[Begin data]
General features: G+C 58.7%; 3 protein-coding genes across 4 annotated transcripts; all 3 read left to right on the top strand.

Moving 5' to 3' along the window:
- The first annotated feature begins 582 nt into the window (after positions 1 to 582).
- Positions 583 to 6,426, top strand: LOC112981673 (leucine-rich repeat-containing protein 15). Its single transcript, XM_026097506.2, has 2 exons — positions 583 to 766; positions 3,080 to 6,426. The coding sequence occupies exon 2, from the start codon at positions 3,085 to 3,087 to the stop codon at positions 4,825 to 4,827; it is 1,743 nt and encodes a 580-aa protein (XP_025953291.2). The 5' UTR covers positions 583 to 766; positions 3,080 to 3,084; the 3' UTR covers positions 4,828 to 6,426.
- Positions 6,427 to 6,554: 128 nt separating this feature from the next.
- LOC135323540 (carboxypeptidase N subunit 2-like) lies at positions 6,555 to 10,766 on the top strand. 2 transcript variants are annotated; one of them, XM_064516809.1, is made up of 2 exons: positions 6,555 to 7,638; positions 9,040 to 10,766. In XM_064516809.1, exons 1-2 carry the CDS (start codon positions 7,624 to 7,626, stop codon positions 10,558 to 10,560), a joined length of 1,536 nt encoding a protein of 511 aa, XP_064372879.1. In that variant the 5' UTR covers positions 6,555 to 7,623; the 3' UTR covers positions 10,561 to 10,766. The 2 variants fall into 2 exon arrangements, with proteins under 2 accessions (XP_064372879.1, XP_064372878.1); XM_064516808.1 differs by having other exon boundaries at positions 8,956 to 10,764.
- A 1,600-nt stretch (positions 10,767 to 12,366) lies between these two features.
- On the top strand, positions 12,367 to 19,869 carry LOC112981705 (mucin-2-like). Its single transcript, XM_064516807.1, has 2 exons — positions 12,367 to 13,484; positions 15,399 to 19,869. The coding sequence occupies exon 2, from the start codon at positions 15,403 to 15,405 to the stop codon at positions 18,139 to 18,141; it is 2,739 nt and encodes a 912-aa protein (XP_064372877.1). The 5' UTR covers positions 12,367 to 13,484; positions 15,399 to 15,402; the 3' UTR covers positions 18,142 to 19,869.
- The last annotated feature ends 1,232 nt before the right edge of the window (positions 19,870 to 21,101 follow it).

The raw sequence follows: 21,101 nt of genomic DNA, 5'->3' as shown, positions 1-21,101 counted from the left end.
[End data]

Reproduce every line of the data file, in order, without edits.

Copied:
General features: G+C 58.7%; 3 protein-coding genes across 4 annotated transcripts; all 3 read left to right on the top strand.

Moving 5' to 3' along the window:
- The first annotated feature begins 582 nt into the window (after positions 1 to 582).
- Positions 583 to 6,426, top strand: LOC112981673 (leucine-rich repeat-containing protein 15). Its single transcript, XM_026097506.2, has 2 exons — positions 583 to 766; positions 3,080 to 6,426. The coding sequence occupies exon 2, from the start codon at positions 3,085 to 3,087 to the stop codon at positions 4,825 to 4,827; it is 1,743 nt and encodes a 580-aa protein (XP_025953291.2). The 5' UTR covers positions 583 to 766; positions 3,080 to 3,084; the 3' UTR covers positions 4,828 to 6,426.
- Positions 6,427 to 6,554: 128 nt separating this feature from the next.
- LOC135323540 (carboxypeptidase N subunit 2-like) lies at positions 6,555 to 10,766 on the top strand. 2 transcript variants are annotated; one of them, XM_064516809.1, is made up of 2 exons: positions 6,555 to 7,638; positions 9,040 to 10,766. In XM_064516809.1, exons 1-2 carry the CDS (start codon positions 7,624 to 7,626, stop codon positions 10,558 to 10,560), a joined length of 1,536 nt encoding a protein of 511 aa, XP_064372879.1. In that variant the 5' UTR covers positions 6,555 to 7,623; the 3' UTR covers positions 10,561 to 10,766. The 2 variants fall into 2 exon arrangements, with proteins under 2 accessions (XP_064372879.1, XP_064372878.1); XM_064516808.1 differs by having other exon boundaries at positions 8,956 to 10,764.
- A 1,600-nt stretch (positions 10,767 to 12,366) lies between these two features.
- On the top strand, positions 12,367 to 19,869 carry LOC112981705 (mucin-2-like). Its single transcript, XM_064516807.1, has 2 exons — positions 12,367 to 13,484; positions 15,399 to 19,869. The coding sequence occupies exon 2, from the start codon at positions 15,403 to 15,405 to the stop codon at positions 18,139 to 18,141; it is 2,739 nt and encodes a 912-aa protein (XP_064372877.1). The 5' UTR covers positions 12,367 to 13,484; positions 15,399 to 15,402; the 3' UTR covers positions 18,142 to 19,869.
- The last annotated feature ends 1,232 nt before the right edge of the window (positions 19,870 to 21,101 follow it).

The raw sequence follows: 21,101 nt of genomic DNA, 5'->3' as shown, positions 1-21,101 counted from the left end.